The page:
Wayne Joseph’s Blog

Running with the Big Dog


Bill Hubbard - deep sea diver, runner, biker, skier

Bill Hubbard - deep sea diver, runner, biker, skier

In my quest to find healthy/fit individuals to feature in this column I stumbled upon a very unique person with an interesting history of conditioning.

Bill Hubbard is not a difficult person to stumble upon, standing six foot eight inches tall and weighing in at 238 pounds; he’d be hard to miss at a party.

This was the case when I first met Hubbard at Joe Wedemann’s birthday party in Keaau. Wedemann, who stands 6’4” and weighs just under 200 pounds, was dwarfed by Hubbard which made me feel like a smaller than average person.

And Hubbard has an unusual occupation as he repairs underwater pipelines. Traveling all over the world Hubbard has repaired pipelines in the North Sea, Central America, Mexico and California.

“The work involved using very large cranes mounted on construction barges to install and repair offshore oil platforms and pipelines,” he said.

“Often the job included welding to repair damage to pipelines caused by a ships anchor being dragged during one of the truly monstrous storms that rage in the North Sea.”

Diving bells are used as elevators to put divers at the work site and hot water is circulated inside the bell. The divers are provided with specially designed suits due to the severe cold.

“I have worked at jobs as deep as 800 feet,” Hubbard said. “The deepest company performed work was at 1200 feet, in the Norwegian trench, which set a world record for deepest underwater pipeline welding.”

To perform his duties Hubbard must keep himself in top physical condition to meet the demands made upon his body at extreme depths.

“I have always kept myself in top condition for diving work as it is critically important for me to reduce the chance of decompression sickness and ultimately to prevent injury,” he said.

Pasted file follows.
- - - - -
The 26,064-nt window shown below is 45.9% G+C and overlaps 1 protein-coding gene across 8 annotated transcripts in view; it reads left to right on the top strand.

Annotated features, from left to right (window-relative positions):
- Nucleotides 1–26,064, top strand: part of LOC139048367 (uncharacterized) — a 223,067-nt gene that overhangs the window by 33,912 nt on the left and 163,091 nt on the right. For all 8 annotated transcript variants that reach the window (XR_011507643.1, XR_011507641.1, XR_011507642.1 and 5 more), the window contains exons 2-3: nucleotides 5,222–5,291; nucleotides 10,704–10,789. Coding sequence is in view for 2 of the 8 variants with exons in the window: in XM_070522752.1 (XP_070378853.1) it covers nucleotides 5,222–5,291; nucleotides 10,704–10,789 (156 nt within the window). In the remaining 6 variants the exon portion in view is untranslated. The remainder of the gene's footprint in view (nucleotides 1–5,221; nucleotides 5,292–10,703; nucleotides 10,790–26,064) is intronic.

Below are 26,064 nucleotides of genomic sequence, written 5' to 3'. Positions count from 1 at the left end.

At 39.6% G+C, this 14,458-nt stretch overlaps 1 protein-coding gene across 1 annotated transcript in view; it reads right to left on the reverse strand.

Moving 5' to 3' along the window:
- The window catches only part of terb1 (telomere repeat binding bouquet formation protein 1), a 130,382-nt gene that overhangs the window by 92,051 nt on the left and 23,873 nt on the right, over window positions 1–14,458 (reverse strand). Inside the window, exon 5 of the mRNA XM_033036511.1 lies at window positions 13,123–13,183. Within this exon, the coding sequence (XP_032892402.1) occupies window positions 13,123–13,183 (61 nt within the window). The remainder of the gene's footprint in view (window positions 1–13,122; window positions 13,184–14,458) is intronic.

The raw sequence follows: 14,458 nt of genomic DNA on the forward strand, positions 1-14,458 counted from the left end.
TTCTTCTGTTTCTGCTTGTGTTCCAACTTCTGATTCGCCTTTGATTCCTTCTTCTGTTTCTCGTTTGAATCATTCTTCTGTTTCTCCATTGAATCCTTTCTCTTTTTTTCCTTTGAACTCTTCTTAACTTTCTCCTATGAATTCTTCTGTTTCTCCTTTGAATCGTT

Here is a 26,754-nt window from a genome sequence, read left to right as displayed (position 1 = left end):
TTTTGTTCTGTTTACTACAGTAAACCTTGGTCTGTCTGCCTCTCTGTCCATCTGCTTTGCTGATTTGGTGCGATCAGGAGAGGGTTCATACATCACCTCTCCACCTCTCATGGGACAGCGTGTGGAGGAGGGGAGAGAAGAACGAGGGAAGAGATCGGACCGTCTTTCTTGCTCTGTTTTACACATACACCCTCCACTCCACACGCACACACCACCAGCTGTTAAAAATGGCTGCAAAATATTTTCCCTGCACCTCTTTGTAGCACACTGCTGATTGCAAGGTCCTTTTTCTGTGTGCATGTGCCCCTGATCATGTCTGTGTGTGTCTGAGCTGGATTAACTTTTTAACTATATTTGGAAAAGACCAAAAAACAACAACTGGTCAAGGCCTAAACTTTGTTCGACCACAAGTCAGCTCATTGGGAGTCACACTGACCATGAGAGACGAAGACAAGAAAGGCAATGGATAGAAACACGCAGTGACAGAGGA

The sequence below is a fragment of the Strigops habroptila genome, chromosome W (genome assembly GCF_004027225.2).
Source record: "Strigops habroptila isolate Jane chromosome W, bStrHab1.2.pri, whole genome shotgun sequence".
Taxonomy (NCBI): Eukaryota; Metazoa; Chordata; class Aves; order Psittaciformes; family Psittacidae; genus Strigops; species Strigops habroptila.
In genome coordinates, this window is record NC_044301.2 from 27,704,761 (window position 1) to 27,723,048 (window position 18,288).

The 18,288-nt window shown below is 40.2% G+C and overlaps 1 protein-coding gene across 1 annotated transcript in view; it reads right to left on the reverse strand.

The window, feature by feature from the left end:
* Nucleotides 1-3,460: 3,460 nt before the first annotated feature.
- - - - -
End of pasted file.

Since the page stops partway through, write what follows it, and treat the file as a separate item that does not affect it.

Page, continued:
Born in Missouri, Hubbard moved to West Kentucky when he was nine. “My father was a game warden and an expert hunter and fisherman,” he said. “My dad had a small boat and I learned to water ski at age six.”

At age 12 Hubbard attend an all sports camp at the University of Tennessee where he was mentored in the triple jump by legendary coach, Ralph Boston. Boston was the gold medalist in the long jump in the 1960 Olympics and went on to win a silver medal in 1964 and bronze medal in the 1968 Olympics.

During his youth Hubbard hauled hay and did heavy farm work to earn money and the rest of his time was spent playing football and basketball.

In high school he received all state honors as an offensive tackle in football and made all district as a center in basketball.

Hubbard was so good that he received a scholarship to play football for the Kentucky Wildcats and was on the punt team. “I really had to use speed and quickness just to stay in one piece at that level, so I left school to pursue a career as a professional deep sea diver,” he said.

On New Years Day, 1996, Hubbard moved to Hawaii to remodel hi mother-in-laws house. “That was it, I couldn’t go back,” he said.

“My wife, Lorraine, is from Hilo and after we married in 1992 it was an easy decision to move to paradise,” Hubbard said.

Hubbard went onto build his own home in 1997 which includes a custom wood shop which keeps him busy with a variety of projects.

This 52 year old continues to seek new adventures in his very accomplished life. Hubbard has already climbed Mount Lyell, 13,114 feet, in Yosemite National Park; he has climbed the Grand Teton in Wyoming, 13.770 feet, and has done numerous other hikes including the Grand Canyon.

“I have no excuse not to exercise,” he says. Today’s regimen includes calisthenics in the morning followed by either a five mile run or a 26 mile bike ride. Then he will swim for 30 to 60 minutes and in the evening he, his wife and two dogs will go for a 30 walk/jog.

Hubbard is also an avid skier, since age 23, and once or twice each year will go to Mount Bachelor in Oregon. “I am constantly thinking of deep powder and steep slopes and enjoy competing in Nastar giant slalom events,” he said.

Hubbard is a remarkable man who has kept himself in great shape with his love for the outdoors and in finding new adventures. “You can achieve anything you want in life if you have the desire to pursue and never give up, never surrender,” Hubbard said.


Coming up on Saturday, March 7 is the “Big Dog 5K” starting in the parking area of Moku Ola (Coconut Island) at 7:30 a.m. and hosted by Big Dog Productions.

The 3.1-mile run, walk or jog is free and open to the public regardless of ability level. Following the event there will be free refreshments and the awarding of the “Dog Perpetual Trophy.”

For more information call the Big Dog @ 969-7400.